Four Iconic Quotes Artists Never Actually Said
Property of an Important European Collector
From the Catalogue:
Standing almost two metres tall, Andy Warhol’s Mineola Motorcycle (positive) is one of his largest paintings. Rendered by hand in stark black on white, this motorbike ad has been granted the glamour of monumentality, appearing on a bill-board scale. By appropriating an advertisement, Warhol is exploring the type of ephemeral imagery that he had immortalised, turning them into the cornerstones of Pop Art. The restrained palette adds an emphatic dynamism to the image, the black paint on its luminous white background lending it an incredible visual impact that slyly recalls the Abstract Expressionist paintings of Franz Kline.
When Mineola Motorcycle (positive) was created around 1985-1986, Warhol had returned to some of the themes and techniques that he had employed to such success at the beginning of his career. The motorcycle can be seen as a reference to the silkscreens of Marlon Brando he had created during the 1960s, taking an iconic still from The Wild One showing the star kitted out as a biker. In terms of techniques, Warhol used projectors to show images on a picture surface which he would then paint by hand, echoing the way he had painted his original Coca-Cola Bottles and Campbell’s Soup Cans. This hands-on technique also reflected a new interest in the painterly that was inspired by Jean-Michel Basquiat. In the mid-1980s, Basquiat and Warhol created paintings in which each artist added their own elements. As Warhol would comment at the time, ‘Jean Michel got me into painting differently, so that’s a good thing’ (Andy Warhol, diary entry for 16 September 1984, The Andy Warhol Diaries, ed. Pat Hackett, New York, 1989, p. 600).
Warhol’s use of this hands-on technique came to prominence in what was to be one of his final great series - The Last Supper. Based on Leonardo’s celebrated mural in Milan, these pictures were created using a range of techniques, including several that were hand-painted as Mineola Motorcycle (positive) had been. Indeed, in one of Warhol’s largest paintings, The Last Supper (The Big C) from around 1985, now in the Andy Warhol Museum, Pittsburgh, the titular feast is punctuated by images of the same ad that served as the basis of Mineola Motorcycle (positive). ‘I painted them all by hand—I myself,’ Warhol explained of the related Last Supper works. ‘That’s why the project took so long’ (Andy Warhol, quoted in J.D. Ketner, II (ed.), Andy Warhol: The Last Decade, exh. cat., Milwaukee, 2009, p. 39).
The theme of the motorbike was perfect for Warhol, tied up as it was with notions of freedom and rebellion, as encapsulated in Brando’s movie. At the same time, Warhol was also keenly aware of the subculture that had grown around the biker look, for instance in the gay scene explored in Kenneth Anger’s 1963 film Scorpio Rising. It was the sheer multiplicity of meaning of the image of the biker that doubtless appealed to Warhol. In Mineola Motorcycle (positive), this is underscored by the fact that we are looking at an ad—the notion of the biker rebels roaming the roads is playfully deflated by the declaration that credit cards are accepted. In Mineola Motorcycle (positive), as in so many of his most iconic Pop paintings, Warhol has managed to create a picture that invokes wit, subcultures and aesthetics, as well as the consumer culture that so fascinated him.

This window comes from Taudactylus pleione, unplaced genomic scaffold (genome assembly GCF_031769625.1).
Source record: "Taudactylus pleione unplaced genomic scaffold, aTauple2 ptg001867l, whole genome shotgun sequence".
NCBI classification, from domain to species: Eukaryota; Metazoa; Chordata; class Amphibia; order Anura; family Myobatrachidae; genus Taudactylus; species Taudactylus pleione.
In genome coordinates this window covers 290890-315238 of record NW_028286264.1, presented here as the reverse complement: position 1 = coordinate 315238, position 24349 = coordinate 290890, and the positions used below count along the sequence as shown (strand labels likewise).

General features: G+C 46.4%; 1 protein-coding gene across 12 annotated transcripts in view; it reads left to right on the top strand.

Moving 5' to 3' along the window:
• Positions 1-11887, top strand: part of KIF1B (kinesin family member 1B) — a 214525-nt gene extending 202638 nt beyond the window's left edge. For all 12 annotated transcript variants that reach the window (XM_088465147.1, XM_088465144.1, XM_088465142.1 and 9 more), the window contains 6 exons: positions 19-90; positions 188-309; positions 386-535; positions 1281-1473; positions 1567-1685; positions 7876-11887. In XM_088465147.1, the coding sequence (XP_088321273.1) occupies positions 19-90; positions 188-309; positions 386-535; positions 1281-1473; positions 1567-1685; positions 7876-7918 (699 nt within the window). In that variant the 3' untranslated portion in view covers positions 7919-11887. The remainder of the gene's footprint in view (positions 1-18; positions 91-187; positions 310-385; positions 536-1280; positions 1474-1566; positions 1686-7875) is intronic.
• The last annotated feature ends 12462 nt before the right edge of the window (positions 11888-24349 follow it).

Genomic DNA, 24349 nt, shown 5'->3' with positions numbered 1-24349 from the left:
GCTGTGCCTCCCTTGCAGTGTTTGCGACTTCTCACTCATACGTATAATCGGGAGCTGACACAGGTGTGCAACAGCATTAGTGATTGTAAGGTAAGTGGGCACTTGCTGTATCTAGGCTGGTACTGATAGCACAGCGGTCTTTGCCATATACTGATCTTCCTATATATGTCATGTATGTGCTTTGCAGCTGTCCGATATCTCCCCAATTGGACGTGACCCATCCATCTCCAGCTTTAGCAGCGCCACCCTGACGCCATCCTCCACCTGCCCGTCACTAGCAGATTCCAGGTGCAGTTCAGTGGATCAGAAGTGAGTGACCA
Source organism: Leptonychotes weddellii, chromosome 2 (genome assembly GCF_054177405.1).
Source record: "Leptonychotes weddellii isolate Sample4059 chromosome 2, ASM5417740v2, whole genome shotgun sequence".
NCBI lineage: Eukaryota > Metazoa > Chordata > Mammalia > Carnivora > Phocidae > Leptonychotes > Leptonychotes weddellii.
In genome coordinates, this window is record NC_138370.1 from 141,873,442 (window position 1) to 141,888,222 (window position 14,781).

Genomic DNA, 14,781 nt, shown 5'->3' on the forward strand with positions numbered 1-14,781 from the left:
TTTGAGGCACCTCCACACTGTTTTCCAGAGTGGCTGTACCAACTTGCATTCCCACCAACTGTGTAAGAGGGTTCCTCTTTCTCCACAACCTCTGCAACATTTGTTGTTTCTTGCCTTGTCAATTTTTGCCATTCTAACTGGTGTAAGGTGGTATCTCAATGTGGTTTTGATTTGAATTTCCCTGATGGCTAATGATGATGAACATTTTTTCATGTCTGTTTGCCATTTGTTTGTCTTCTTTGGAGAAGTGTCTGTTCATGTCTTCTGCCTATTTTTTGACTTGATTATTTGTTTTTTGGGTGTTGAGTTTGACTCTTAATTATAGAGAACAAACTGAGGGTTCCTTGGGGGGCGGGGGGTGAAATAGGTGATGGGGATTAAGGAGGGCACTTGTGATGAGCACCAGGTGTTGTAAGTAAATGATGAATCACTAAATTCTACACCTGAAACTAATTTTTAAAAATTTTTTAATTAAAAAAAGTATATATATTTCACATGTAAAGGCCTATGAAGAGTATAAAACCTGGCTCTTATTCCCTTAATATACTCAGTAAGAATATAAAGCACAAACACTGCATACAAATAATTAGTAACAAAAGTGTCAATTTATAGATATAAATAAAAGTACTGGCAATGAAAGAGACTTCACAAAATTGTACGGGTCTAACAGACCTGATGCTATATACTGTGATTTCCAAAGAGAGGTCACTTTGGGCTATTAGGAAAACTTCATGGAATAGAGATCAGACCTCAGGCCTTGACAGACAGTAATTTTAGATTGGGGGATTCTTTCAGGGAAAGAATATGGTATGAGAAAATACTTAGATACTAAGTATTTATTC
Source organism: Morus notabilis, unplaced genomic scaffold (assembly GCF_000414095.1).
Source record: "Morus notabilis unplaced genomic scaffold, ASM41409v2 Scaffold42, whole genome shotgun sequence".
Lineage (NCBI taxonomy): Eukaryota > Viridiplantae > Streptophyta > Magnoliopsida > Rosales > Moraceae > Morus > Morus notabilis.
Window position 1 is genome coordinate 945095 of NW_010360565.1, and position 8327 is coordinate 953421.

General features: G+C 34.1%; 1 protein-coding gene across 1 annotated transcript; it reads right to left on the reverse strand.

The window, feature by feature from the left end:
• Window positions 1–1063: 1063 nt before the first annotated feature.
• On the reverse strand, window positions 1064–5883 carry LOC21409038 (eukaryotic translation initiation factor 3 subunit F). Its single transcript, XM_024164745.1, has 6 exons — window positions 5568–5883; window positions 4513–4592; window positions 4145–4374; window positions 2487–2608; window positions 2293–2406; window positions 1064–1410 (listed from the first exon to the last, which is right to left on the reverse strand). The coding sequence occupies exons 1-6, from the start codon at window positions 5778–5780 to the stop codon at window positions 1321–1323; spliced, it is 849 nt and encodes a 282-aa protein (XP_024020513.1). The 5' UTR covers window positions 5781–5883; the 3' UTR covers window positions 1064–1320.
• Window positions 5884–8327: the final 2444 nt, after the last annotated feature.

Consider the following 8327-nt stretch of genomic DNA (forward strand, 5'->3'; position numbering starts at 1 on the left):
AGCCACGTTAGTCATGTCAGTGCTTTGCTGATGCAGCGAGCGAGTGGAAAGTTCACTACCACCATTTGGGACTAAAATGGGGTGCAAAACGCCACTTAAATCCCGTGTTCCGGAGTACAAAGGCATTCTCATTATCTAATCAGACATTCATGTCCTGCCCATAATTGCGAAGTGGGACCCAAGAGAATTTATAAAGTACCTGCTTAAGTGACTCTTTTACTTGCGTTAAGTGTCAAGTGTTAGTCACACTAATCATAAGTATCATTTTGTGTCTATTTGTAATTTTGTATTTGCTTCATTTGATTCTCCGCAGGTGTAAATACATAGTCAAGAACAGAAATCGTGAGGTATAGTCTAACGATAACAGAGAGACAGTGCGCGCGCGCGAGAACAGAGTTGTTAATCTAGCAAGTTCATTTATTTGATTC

—Courtesy of Phillips
Signature: stamped by The Andy Warhol Art Authentication Board, Inc. and numbered PA 10.236 on the overlap
Los Angeles, Museum of Contemporary Art, Andy Warhol Retrospective, May 25 - August 18, 2002, no. 230, p. 273 (illustrated)
Charles Stuckey, ed., Andy Warhol, Heaven and Hell Are Just One Breath Away | Late Paintings and Related Works, 1984-1986, New York, 1992, p. 64 (illustrated)
Galerie Bastian, Berlin
Acquired from the above by the present owner
Obsessed with celebrity, consumer culture, and mechanical (re)production, Pop artist Andy Warhol created some of the most iconic images of the 20th century. As famous for his quips as for his art—he variously mused that “art is what you can get away with” and “everyone will be famous for 15 minutes”—Warhol drew widely from popular culture and everyday subject matter, creating works like his 32 Campbell's Soup Cans (1962), Brillo pad box sculptures, and portraits of Marilyn Monroe, using the medium of silk-screen printmaking to achieve his characteristic hard edges and flat areas of color. Known for his cultivation of celebrity, Factory studio (a radical social and creative melting pot), and avant-garde films like Chelsea Girls (1966), Warhol was also a mentor to artists like Keith Haring and Jean-Michel Basquiat. His Pop sensibility is now standard practice, taken up by major contemporary artists Richard Prince, Takashi Murakami, and Jeff Koons, among countless others.
American, 1928-1987, Pittsburgh, Pennsylvania, based in New York, New York
Four Iconic Quotes Artists Never Actually Said
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